The technique opens up studies that link neurology with behavior in all spiders, Hoy said. Menda has since found evidence of hearing in five different spider species: jumping spiders, fishing spiders, wolf spiders, netcasting spiders and house spiders.
Future work by Hoy’s lab will investigate audio perception from lyriform organs and will better investigate audio neurons in the brain. The findings could have applications for using hairlike structures for extremely sensitive microphones, such as in hearing aids.
Funding: The study was funded by the National Institutes of Health and the National Science Foundation.
Source: Daryl Lovell – Cornell
Image Source: NeuroscienceNews.com image is credited to Hoy Lab, Cornell University.
Video Source: The video is credited to Cornell University.
Original Research: Full open access research for “Airborne Acoustic Perception by a Jumping Spider” by Paul S. Shamble, Gil Menda, James R. Golden, Eyal I. Nitzany, Katherine Walden, Tsevi Beatus, Damian O. Elias, Itai Cohen, Ronald N. Miles, and Ronald R. Hoy in Current Biology. Published online August 17 2016 doi:10.1016/j.cub.2016.08.041
Airborne Acoustic Perception by a Jumping Spider
•We present evidence that jumping spiders, famously visual, perceive airborne sounds
•Spiders responded to low 80 Hz tones by freezing—an acoustic startle response
•Neural recordings revealed units in the brain that respond to airborne acoustic cues
•Neural responses to 80–380 Hz (∼65 dB SPL) persisted at far-field distances (>3 m)
Jumping spiders (Salticidae) are famous for their visually driven behaviors. Here, however, we present behavioral and neurophysiological evidence that these animals also perceive and respond to airborne acoustic stimuli, even when the distance between the animal and the sound source is relatively large (∼3 m) and with stimulus amplitudes at the position of the spider of ∼65 dB sound pressure level (SPL). Behavioral experiments with the jumping spider Phidippus audax reveal that these animals respond to low-frequency sounds (80 Hz; 65 dB SPL) by freezing—a common anti-predatory behavior characteristic of an acoustic startle response. Neurophysiological recordings from auditory-sensitive neural units in the brains of these jumping spiders showed responses to low-frequency tones (80 Hz at ∼65 dB SPL)—recordings that also represent the first record of acoustically responsive neural units in the jumping spider brain. Responses persisted even when the distances between spider and stimulus source exceeded 3 m and under anechoic conditions. Thus, these spiders appear able to detect airborne sound at distances in the acoustic far-field region, beyond the near-field range often thought to bound acoustic perception in arthropods that lack tympanic ears (e.g., spiders). Furthermore, direct mechanical stimulation of hairs on the patella of the foreleg was sufficient to generate responses in neural units that also responded to airborne acoustic stimuli—evidence that these hairs likely play a role in the detection of acoustic cues. We suggest that these auditory responses enable the detection of predators and facilitate an acoustic startle response.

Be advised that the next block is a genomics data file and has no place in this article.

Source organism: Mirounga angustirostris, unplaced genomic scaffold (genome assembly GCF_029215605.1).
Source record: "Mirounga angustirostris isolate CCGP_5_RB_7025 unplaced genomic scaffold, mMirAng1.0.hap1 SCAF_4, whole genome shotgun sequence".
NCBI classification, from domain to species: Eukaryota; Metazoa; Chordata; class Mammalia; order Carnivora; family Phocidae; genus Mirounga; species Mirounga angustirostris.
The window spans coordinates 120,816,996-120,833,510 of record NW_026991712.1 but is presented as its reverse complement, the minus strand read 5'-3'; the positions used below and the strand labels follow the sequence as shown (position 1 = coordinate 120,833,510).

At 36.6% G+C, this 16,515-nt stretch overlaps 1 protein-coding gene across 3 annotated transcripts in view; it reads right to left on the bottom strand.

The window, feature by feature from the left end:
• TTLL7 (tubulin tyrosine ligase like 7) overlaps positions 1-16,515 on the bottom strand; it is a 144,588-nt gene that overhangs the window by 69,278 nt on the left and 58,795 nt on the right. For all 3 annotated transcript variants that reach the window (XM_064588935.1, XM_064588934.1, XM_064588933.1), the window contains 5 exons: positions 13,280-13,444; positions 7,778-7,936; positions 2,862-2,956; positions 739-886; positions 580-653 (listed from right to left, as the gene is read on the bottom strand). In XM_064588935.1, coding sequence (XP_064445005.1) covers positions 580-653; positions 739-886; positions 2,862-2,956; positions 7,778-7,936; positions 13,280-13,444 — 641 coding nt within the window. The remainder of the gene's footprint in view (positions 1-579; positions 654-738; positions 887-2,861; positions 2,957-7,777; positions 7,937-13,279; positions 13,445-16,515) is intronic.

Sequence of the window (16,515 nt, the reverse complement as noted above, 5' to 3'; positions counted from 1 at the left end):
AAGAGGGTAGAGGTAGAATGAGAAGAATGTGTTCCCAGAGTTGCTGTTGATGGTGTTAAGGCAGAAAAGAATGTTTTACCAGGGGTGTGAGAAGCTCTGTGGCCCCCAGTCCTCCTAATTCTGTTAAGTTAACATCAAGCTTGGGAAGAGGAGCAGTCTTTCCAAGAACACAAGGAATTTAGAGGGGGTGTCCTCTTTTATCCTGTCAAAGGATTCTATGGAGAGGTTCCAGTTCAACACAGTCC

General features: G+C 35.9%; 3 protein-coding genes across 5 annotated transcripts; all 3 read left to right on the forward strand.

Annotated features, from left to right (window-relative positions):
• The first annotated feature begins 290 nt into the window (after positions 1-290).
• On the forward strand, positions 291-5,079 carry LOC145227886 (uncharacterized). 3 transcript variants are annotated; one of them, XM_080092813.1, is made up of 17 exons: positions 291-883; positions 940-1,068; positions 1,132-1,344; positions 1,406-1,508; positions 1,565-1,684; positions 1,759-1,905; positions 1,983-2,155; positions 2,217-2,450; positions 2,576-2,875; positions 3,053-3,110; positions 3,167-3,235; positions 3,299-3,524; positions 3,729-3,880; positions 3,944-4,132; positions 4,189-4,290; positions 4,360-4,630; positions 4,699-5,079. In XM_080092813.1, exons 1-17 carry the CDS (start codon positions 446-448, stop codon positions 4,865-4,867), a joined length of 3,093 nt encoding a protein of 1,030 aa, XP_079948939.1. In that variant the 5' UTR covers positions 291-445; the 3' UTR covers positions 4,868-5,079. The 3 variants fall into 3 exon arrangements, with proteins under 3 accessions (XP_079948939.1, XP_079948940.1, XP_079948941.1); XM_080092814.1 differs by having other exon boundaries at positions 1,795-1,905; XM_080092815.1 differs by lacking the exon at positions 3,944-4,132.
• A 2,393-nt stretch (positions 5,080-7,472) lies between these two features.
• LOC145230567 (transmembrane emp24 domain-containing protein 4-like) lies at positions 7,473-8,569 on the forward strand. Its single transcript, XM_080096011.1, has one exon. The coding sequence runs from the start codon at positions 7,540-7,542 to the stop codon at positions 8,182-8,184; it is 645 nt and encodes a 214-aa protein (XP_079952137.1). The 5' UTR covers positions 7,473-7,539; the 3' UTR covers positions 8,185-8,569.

“Airborne Acoustic Perception by a Jumping Spider” by Paul S. Shamble, Gil Menda, James R. Golden, Eyal I. Nitzany, Katherine Walden, Tsevi Beatus, Damian O. Elias, Itai Cohen, Ronald N. Miles, and Ronald R. Hoy in Current Biology. Published online August 17 2016 doi:10.1016/j.cub.2016.08.041